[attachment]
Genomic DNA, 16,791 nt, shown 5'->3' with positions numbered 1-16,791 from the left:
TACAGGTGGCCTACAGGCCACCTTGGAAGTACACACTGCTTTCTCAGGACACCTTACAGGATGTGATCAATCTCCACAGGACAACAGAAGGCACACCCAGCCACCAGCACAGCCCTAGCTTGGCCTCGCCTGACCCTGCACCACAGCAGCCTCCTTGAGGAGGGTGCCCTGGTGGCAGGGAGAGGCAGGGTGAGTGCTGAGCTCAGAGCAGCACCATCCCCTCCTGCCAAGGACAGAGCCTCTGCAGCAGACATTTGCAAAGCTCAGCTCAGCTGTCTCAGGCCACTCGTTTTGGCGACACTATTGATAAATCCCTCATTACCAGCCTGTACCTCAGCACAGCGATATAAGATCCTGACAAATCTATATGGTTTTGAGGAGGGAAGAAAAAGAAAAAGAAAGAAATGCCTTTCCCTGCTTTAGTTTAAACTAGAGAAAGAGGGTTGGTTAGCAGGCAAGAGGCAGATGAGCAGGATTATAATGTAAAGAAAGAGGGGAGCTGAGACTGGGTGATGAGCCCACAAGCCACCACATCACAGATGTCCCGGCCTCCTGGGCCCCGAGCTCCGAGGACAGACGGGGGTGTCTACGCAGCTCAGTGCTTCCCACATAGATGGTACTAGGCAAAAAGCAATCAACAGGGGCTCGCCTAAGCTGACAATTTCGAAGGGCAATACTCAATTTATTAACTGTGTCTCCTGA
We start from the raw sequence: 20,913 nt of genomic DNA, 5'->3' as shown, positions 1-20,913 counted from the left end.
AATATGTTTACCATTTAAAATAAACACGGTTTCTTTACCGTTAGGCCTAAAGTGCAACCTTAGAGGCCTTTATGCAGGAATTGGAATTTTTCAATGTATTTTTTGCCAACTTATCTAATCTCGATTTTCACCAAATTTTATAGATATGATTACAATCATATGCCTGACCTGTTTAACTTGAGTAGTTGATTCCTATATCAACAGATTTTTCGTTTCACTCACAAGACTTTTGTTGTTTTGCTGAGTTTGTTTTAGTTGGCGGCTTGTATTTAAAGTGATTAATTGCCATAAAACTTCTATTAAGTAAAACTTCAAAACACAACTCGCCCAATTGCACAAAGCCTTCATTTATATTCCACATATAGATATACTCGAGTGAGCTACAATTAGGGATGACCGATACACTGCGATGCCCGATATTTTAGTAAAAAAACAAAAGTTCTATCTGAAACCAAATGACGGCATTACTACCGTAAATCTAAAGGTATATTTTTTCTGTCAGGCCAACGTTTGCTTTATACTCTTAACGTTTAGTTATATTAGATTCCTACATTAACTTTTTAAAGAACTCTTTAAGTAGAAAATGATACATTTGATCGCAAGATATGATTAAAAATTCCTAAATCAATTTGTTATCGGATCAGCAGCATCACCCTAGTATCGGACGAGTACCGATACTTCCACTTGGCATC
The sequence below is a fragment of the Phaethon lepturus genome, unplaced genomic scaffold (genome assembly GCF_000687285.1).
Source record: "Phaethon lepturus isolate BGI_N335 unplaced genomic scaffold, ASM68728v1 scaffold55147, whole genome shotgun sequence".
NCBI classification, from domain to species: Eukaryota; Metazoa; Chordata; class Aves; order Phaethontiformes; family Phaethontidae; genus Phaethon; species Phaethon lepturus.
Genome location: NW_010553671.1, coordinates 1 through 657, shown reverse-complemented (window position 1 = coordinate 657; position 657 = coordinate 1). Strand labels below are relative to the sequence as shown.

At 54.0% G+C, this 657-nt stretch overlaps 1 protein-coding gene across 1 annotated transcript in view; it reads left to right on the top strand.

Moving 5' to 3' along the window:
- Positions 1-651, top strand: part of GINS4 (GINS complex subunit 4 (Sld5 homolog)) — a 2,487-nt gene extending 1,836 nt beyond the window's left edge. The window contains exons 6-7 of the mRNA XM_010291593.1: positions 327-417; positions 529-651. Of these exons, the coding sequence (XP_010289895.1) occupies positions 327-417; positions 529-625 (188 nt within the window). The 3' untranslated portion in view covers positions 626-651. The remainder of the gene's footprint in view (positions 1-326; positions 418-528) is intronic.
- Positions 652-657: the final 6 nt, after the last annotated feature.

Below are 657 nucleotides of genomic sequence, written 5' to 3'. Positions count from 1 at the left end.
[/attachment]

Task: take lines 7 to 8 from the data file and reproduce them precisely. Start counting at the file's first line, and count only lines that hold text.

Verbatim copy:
NCBI classification, from domain to species: Eukaryota; Metazoa; Chordata; class Aves; order Phaethontiformes; family Phaethontidae; genus Phaethon; species Phaethon lepturus.
Genome location: NW_010553671.1, coordinates 1 through 657, shown reverse-complemented (window position 1 = coordinate 657; position 657 = coordinate 1). Strand labels below are relative to the sequence as shown.